Sneak Peek of Garden Like Austen

Linda Beutler, author of austenesque fiction and gardening non-fiction, will be presenting Garden Like Austen on Thursday February 8th at the Northwest Flower & Garden Show in Seattle, WA at 5:30 in the afternoon. She has provided us with a little taste of her presentation. If you like Jane Austen, historical gardening, or just love plants, don't miss this opportunity. Linda will also be signing books.

Dipsacus fullonum

Fuller's Teasel
The dried seed head of this weedy plant was used in Jane Austen's day for cleaning and carding sheared wool. It was also used to raise a nappy texture on freshly loomed woolens. Artisan weavers still place the seed heads on a spindle and run wool over it as the wool is spun, to remove debris as they make yarn.

Philadelphus coronarius

Mock Orange, or in Austen's day, Syringa (sir-ring'-ga [hard g])
Wait a minute! Those of you who know a bit of botanical Latin will see that Jane Austen called her favorite flower by what we know as the genus name of lilacs! (Syringa vulgaris) How did this confusion come about? Both mock orange and lilacs were brought into cultivation from the Ottoman Empire to Vienna in 1552. The common name mock orange for all Philadelphus forms began to gain precedence during Jane Austen's lifetime, but the confusion persisted until the mid-1850s. Jane wrote in her letters that every garden should have Syringas and Lilacs, which leaves modern gardeners shaking their heads at an apparent redundancy.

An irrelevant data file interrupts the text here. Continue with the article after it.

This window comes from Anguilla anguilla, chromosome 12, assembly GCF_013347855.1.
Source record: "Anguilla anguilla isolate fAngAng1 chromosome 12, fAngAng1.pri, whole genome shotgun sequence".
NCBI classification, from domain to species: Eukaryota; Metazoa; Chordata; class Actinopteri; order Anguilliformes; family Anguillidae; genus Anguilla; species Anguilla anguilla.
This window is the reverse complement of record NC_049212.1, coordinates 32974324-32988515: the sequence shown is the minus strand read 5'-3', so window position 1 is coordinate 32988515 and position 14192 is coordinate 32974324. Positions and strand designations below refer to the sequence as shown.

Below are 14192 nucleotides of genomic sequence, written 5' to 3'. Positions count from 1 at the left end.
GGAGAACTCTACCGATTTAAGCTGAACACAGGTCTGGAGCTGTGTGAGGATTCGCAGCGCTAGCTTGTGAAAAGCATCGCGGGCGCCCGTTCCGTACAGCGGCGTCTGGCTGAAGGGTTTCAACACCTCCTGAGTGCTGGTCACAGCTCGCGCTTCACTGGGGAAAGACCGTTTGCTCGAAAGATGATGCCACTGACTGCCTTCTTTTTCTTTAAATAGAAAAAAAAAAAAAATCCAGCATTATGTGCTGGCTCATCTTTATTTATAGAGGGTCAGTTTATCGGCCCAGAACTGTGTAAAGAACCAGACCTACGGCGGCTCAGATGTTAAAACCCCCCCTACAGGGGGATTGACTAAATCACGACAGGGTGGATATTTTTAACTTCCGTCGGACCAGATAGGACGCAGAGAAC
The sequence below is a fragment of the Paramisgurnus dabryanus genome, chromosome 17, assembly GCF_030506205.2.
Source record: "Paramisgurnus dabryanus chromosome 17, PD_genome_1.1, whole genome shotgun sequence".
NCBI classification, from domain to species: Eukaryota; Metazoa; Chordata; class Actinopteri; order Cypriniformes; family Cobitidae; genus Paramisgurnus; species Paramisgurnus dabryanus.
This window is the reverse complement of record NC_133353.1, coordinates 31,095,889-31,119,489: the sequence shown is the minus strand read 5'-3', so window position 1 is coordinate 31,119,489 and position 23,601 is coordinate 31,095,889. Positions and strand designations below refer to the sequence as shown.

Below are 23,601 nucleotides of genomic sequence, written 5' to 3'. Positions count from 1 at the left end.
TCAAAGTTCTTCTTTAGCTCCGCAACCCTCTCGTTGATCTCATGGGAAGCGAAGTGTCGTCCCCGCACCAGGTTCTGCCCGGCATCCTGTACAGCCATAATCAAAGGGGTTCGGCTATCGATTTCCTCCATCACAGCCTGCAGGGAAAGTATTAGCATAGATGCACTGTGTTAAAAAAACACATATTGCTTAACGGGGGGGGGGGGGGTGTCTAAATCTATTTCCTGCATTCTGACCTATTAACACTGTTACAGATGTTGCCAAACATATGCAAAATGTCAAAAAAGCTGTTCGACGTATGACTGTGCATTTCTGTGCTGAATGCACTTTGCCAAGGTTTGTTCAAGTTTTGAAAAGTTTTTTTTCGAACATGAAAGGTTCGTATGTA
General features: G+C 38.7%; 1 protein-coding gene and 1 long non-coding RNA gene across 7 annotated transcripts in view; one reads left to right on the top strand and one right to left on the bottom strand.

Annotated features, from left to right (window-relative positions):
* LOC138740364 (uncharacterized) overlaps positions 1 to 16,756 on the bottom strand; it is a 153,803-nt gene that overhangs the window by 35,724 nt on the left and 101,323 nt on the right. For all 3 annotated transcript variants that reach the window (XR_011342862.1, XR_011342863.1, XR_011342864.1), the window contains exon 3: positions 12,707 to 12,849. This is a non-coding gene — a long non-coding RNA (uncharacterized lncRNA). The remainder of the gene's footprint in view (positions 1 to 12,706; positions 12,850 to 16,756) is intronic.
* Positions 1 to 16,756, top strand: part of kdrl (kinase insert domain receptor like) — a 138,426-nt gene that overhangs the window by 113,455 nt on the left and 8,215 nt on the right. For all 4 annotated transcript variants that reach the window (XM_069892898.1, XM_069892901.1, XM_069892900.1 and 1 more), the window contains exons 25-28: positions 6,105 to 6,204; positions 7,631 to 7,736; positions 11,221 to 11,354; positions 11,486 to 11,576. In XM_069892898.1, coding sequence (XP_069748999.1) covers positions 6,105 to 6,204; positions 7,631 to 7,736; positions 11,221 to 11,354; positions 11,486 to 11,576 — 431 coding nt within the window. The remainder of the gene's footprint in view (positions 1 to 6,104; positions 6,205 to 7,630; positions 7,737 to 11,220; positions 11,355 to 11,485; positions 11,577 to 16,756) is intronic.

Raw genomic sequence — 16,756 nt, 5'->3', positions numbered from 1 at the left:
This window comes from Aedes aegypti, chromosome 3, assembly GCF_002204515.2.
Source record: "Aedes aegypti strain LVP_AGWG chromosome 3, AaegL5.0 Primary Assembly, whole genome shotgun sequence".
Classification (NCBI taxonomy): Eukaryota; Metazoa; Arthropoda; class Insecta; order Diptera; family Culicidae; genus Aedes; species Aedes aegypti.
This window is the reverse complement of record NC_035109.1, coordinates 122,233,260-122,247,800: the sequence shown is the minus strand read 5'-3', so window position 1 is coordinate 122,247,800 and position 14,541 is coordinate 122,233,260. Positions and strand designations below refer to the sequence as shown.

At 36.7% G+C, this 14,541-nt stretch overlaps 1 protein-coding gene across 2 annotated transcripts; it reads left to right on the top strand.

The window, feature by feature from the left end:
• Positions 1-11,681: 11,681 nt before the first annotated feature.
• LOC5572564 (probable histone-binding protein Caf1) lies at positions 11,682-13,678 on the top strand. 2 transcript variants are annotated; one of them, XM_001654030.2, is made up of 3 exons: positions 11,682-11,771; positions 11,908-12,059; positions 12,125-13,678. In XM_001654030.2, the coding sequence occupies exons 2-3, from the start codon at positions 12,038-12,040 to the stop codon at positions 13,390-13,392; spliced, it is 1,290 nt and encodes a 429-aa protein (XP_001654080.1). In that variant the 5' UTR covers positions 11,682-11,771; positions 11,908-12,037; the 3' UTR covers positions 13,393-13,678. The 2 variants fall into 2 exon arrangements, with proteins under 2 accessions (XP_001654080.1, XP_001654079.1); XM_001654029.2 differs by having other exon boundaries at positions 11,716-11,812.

Dianthus caryophyllus

Clove Pinks
Which came first, the pink (an ancient scented flower with ragged petals), or the pinking shears (a tool from medieval times used in tailoring)? As it turns out, the cultivation of pinks as garden plants developed hand in hand with the use of pinking shears. And the color pink got its name (in 1669) from-you guessed it!-the flower. As luck would have it, most pinks are pink!

About Linda Beutler

Anyone familiar with our books will know that Linda loves Austen, particularly Pride & Prejudice. Meryton Press has published four novels and one short story by Ms. Beutler, the most recent being My Mr Darcy and Your Mr Bingley.

What some folks may not know is that Linda is also known in the non-fiction world for her gardening books and expertise. At this event, Linda combines her two passions, gardening and Jane Austen which should be a fun occasion for fans of any of her publishing endeavors.

Info on Tickets here:
Info on the event here: